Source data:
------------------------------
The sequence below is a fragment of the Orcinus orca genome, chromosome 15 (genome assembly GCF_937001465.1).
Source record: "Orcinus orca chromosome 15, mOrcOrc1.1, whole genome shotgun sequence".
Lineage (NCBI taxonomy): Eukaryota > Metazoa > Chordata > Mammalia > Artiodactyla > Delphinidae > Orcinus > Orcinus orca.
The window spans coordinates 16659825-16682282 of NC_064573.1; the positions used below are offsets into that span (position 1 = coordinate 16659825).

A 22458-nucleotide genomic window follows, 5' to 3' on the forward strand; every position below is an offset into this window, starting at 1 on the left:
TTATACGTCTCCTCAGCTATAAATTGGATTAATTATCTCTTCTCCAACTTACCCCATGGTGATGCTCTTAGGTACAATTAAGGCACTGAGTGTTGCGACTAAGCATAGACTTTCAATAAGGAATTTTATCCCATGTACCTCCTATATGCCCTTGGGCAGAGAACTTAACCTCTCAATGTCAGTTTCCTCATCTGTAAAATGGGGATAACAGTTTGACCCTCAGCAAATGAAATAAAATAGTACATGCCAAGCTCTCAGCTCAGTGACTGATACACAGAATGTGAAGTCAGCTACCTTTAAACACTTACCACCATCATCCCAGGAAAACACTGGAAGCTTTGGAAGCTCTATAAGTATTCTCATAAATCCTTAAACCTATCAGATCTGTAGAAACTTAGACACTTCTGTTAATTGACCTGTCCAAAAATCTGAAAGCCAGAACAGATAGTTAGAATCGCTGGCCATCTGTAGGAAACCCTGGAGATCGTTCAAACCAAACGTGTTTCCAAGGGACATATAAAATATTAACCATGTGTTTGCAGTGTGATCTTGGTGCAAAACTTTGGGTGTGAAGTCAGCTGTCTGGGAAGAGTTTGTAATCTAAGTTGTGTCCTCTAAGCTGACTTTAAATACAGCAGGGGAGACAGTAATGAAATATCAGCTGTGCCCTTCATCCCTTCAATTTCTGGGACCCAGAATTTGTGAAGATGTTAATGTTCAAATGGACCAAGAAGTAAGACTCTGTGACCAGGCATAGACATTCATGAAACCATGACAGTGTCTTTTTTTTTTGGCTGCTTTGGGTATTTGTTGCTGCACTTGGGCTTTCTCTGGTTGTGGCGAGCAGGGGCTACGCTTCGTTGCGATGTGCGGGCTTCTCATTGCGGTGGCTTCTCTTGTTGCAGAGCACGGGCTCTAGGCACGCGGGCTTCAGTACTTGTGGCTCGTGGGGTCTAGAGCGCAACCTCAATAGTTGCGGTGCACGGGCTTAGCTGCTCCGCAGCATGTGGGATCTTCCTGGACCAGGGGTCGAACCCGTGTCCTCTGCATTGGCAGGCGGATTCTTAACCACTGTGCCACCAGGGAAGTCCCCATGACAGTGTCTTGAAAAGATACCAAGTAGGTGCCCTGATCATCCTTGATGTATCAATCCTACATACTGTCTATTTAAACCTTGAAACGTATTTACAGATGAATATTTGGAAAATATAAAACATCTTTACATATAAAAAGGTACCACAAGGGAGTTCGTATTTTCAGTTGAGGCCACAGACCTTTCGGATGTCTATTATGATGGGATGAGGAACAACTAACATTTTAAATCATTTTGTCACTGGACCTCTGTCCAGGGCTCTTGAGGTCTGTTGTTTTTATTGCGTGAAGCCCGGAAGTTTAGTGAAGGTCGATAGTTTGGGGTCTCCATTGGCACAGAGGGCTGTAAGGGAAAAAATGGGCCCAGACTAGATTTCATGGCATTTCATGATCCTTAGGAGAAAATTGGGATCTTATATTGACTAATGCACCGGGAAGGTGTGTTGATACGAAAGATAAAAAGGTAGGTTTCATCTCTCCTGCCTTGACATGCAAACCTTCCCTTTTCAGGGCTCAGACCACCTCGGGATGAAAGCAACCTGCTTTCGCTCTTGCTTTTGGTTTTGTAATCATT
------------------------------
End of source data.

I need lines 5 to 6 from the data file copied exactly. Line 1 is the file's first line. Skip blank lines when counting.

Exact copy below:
A 22458-nucleotide genomic window follows, 5' to 3' on the forward strand; every position below is an offset into this window, starting at 1 on the left:
TTATACGTCTCCTCAGCTATAAATTGGATTAATTATCTCTTCTCCAACTTACCCCATGGTGATGCTCTTAGGTACAATTAAGGCACTGAGTGTTGCGACTAAGCATAGACTTTCAATAAGGAATTTTATCCCATGTACCTCCTATATGCCCTTGGGCAGAGAACTTAACCTCTCAATGTCAGTTTCCTCATCTGTAAAATGGGGATAACAGTTTGACCCTCAGCAAATGAAATAAAATAGTACATGCCAAGCTCTCAGCTCAGTGACTGATACACAGAATGTGAAGTCAGCTACCTTTAAACACTTACCACCATCATCCCAGGAAAACACTGGAAGCTTTGGAAGCTCTATAAGTATTCTCATAAATCCTTAAACCTATCAGATCTGTAGAAACTTAGACACTTCTGTTAATTGACCTGTCCAAAAATCTGAAAGCCAGAACAGATAGTTAGAATCGCTGGCCATCTGTAGGAAACCCTGGAGATCGTTCAAACCAAACGTGTTTCCAAGGGACATATAAAATATTAACCATGTGTTTGCAGTGTGATCTTGGTGCAAAACTTTGGGTGTGAAGTCAGCTGTCTGGGAAGAGTTTGTAATCTAAGTTGTGTCCTCTAAGCTGACTTTAAATACAGCAGGGGAGACAGTAATGAAATATCAGCTGTGCCCTTCATCCCTTCAATTTCTGGGACCCAGAATTTGTGAAGATGTTAATGTTCAAATGGACCAAGAAGTAAGACTCTGTGACCAGGCATAGACATTCATGAAACCATGACAGTGTCTTTTTTTTTTGGCTGCTTTGGGTATTTGTTGCTGCACTTGGGCTTTCTCTGGTTGTGGCGAGCAGGGGCTACGCTTCGTTGCGATGTGCGGGCTTCTCATTGCGGTGGCTTCTCTTGTTGCAGAGCACGGGCTCTAGGCACGCGGGCTTCAGTACTTGTGGCTCGTGGGGTCTAGAGCGCAACCTCAATAGTTGCGGTGCACGGGCTTAGCTGCTCCGCAGCATGTGGGATCTTCCTGGACCAGGGGTCGAACCCGTGTCCTCTGCATTGGCAGGCGGATTCTTAACCACTGTGCCACCAGGGAAGTCCCCATGACAGTGTCTTGAAAAGATACCAAGTAGGTGCCCTGATCATCCTTGATGTATCAATCCTACATACTGTCTATTTAAACCTTGAAACGTATTTACAGATGAATATTTGGAAAATATAAAACATCTTTACATATAAAAAGGTACCACAAGGGAGTTCGTATTTTCAGTTGAGGCCACAGACCTTTCGGATGTCTATTATGATGGGATGAGGAACAACTAACATTTTAAATCATTTTGTCACTGGACCTCTGTCCAGGGCTCTTGAGGTCTGTTGTTTTTATTGCGTGAAGCCCGGAAGTTTAGTGAAGGTCGATAGTTTGGGGTCTCCATTGGCACAGAGGGCTGTAAGGGAAAAAATGGGCCCAGACTAGATTTCATGGCATTTCATGATCCTTAGGAGAAAATTGGGATCTTATATTGACTAATGCACCGGGAAGGTGTGTTGATACGAAAGATAAAAAGGTAGGTTTCATCTCTCCTGCCTTGACATGCAAACCTTCCCTTTTCAGGGCTCAGACCACCTCGGGATGAAAGCAACCTGCTTTCGCTCTTGCTTTTGGTTTTGTAATCATT